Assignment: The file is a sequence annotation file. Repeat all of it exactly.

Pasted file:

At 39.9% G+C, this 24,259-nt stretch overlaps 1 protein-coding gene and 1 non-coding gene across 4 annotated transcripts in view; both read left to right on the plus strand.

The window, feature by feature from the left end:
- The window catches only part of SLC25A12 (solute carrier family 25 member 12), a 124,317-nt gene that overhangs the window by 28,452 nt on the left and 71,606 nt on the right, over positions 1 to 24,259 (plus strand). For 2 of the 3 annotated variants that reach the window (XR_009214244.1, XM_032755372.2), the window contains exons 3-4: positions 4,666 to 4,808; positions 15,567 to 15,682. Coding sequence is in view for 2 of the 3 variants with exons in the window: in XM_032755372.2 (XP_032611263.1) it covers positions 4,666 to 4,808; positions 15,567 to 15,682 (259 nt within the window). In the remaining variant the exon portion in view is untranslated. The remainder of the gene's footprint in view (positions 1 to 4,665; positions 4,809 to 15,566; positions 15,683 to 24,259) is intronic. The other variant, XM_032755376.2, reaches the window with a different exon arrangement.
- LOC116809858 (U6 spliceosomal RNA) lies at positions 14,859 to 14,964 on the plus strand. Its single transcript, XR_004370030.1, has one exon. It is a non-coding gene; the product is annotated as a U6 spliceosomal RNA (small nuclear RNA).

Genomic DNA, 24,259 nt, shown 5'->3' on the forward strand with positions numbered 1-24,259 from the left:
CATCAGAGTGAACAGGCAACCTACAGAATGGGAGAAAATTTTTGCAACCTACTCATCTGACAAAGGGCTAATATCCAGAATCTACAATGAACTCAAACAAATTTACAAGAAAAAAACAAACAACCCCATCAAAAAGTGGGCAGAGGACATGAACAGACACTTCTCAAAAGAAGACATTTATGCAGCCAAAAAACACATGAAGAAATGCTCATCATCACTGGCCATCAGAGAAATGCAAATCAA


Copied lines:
At 39.9% G+C, this 24,259-nt stretch overlaps 1 protein-coding gene and 1 non-coding gene across 4 annotated transcripts in view; both read left to right on the plus strand.

The window, feature by feature from the left end:
- The window catches only part of SLC25A12 (solute carrier family 25 member 12), a 124,317-nt gene that overhangs the window by 28,452 nt on the left and 71,606 nt on the right, over positions 1 to 24,259 (plus strand). For 2 of the 3 annotated variants that reach the window (XR_009214244.1, XM_032755372.2), the window contains exons 3-4: positions 4,666 to 4,808; positions 15,567 to 15,682. Coding sequence is in view for 2 of the 3 variants with exons in the window: in XM_032755372.2 (XP_032611263.1) it covers positions 4,666 to 4,808; positions 15,567 to 15,682 (259 nt within the window). In the remaining variant the exon portion in view is untranslated. The remainder of the gene's footprint in view (positions 1 to 4,665; positions 4,809 to 15,566; positions 15,683 to 24,259) is intronic. The other variant, XM_032755376.2, reaches the window with a different exon arrangement.
- LOC116809858 (U6 spliceosomal RNA) lies at positions 14,859 to 14,964 on the plus strand. Its single transcript, XR_004370030.1, has one exon. It is a non-coding gene; the product is annotated as a U6 spliceosomal RNA (small nuclear RNA).

Genomic DNA, 24,259 nt, shown 5'->3' on the forward strand with positions numbered 1-24,259 from the left:
CATCAGAGTGAACAGGCAACCTACAGAATGGGAGAAAATTTTTGCAACCTACTCATCTGACAAAGGGCTAATATCCAGAATCTACAATGAACTCAAACAAATTTACAAGAAAAAAACAAACAACCCCATCAAAAAGTGGGCAGAGGACATGAACAGACACTTCTCAAAAGAAGACATTTATGCAGCCAAAAAACACATGAAGAAATGCTCATCATCACTGGCCATCAGAGAAATGCAAATCAA